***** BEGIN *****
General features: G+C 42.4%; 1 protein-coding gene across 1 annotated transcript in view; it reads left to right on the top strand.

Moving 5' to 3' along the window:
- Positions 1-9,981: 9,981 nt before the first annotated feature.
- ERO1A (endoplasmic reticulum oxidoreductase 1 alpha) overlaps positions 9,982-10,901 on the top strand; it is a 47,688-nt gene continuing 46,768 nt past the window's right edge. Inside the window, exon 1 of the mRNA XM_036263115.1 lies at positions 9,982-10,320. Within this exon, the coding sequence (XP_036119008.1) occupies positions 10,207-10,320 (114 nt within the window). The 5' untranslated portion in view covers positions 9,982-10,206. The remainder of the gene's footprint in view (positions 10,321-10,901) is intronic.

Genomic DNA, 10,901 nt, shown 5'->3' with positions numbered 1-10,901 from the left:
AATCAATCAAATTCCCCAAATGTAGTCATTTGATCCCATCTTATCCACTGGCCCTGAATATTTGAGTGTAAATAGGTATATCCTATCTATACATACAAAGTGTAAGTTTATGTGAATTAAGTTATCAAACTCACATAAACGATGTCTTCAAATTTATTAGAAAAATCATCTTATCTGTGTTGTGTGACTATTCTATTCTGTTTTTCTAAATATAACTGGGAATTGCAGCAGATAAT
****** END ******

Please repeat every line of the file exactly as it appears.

General features: G+C 42.4%; 1 protein-coding gene across 1 annotated transcript in view; it reads left to right on the top strand.

Moving 5' to 3' along the window:
- Positions 1-9,981: 9,981 nt before the first annotated feature.
- ERO1A (endoplasmic reticulum oxidoreductase 1 alpha) overlaps positions 9,982-10,901 on the top strand; it is a 47,688-nt gene continuing 46,768 nt past the window's right edge. Inside the window, exon 1 of the mRNA XM_036263115.1 lies at positions 9,982-10,320. Within this exon, the coding sequence (XP_036119008.1) occupies positions 10,207-10,320 (114 nt within the window). The 5' untranslated portion in view covers positions 9,982-10,206. The remainder of the gene's footprint in view (positions 10,321-10,901) is intronic.

Genomic DNA, 10,901 nt, shown 5'->3' with positions numbered 1-10,901 from the left:
AATCAATCAAATTCCCCAAATGTAGTCATTTGATCCCATCTTATCCACTGGCCCTGAATATTTGAGTGTAAATAGGTATATCCTATCTATACATACAAAGTGTAAGTTTATGTGAATTAAGTTATCAAACTCACATAAACGATGTCTTCAAATTTATTAGAAAAATCATCTTATCTGTGTTGTGTGACTATTCTATTCTGTTTTTCTAAATATAACTGGGAATTGCAGCAGATAAT